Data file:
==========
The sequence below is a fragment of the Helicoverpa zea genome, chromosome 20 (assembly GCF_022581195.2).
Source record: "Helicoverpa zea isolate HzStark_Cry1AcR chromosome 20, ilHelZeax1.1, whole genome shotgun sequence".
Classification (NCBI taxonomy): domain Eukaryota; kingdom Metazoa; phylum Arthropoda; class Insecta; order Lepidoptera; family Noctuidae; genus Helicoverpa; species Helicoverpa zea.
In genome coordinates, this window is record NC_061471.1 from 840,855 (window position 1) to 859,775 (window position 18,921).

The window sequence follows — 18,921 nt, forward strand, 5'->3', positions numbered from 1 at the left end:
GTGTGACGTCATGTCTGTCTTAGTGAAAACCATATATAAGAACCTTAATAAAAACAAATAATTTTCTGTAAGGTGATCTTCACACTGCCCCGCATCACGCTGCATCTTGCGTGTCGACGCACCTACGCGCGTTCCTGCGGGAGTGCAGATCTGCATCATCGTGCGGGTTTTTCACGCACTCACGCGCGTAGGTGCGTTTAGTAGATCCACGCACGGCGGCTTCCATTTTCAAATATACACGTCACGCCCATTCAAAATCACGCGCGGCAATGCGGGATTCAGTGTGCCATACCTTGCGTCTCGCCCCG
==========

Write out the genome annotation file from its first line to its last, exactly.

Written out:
The sequence below is a fragment of the Helicoverpa zea genome, chromosome 20 (assembly GCF_022581195.2).
Source record: "Helicoverpa zea isolate HzStark_Cry1AcR chromosome 20, ilHelZeax1.1, whole genome shotgun sequence".
Classification (NCBI taxonomy): domain Eukaryota; kingdom Metazoa; phylum Arthropoda; class Insecta; order Lepidoptera; family Noctuidae; genus Helicoverpa; species Helicoverpa zea.
In genome coordinates, this window is record NC_061471.1 from 840,855 (window position 1) to 859,775 (window position 18,921).

The window sequence follows — 18,921 nt, forward strand, 5'->3', positions numbered from 1 at the left end:
GTGTGACGTCATGTCTGTCTTAGTGAAAACCATATATAAGAACCTTAATAAAAACAAATAATTTTCTGTAAGGTGATCTTCACACTGCCCCGCATCACGCTGCATCTTGCGTGTCGACGCACCTACGCGCGTTCCTGCGGGAGTGCAGATCTGCATCATCGTGCGGGTTTTTCACGCACTCACGCGCGTAGGTGCGTTTAGTAGATCCACGCACGGCGGCTTCCATTTTCAAATATACACGTCACGCCCATTCAAAATCACGCGCGGCAATGCGGGATTCAGTGTGCCATACCTTGCGTCTCGCCCCG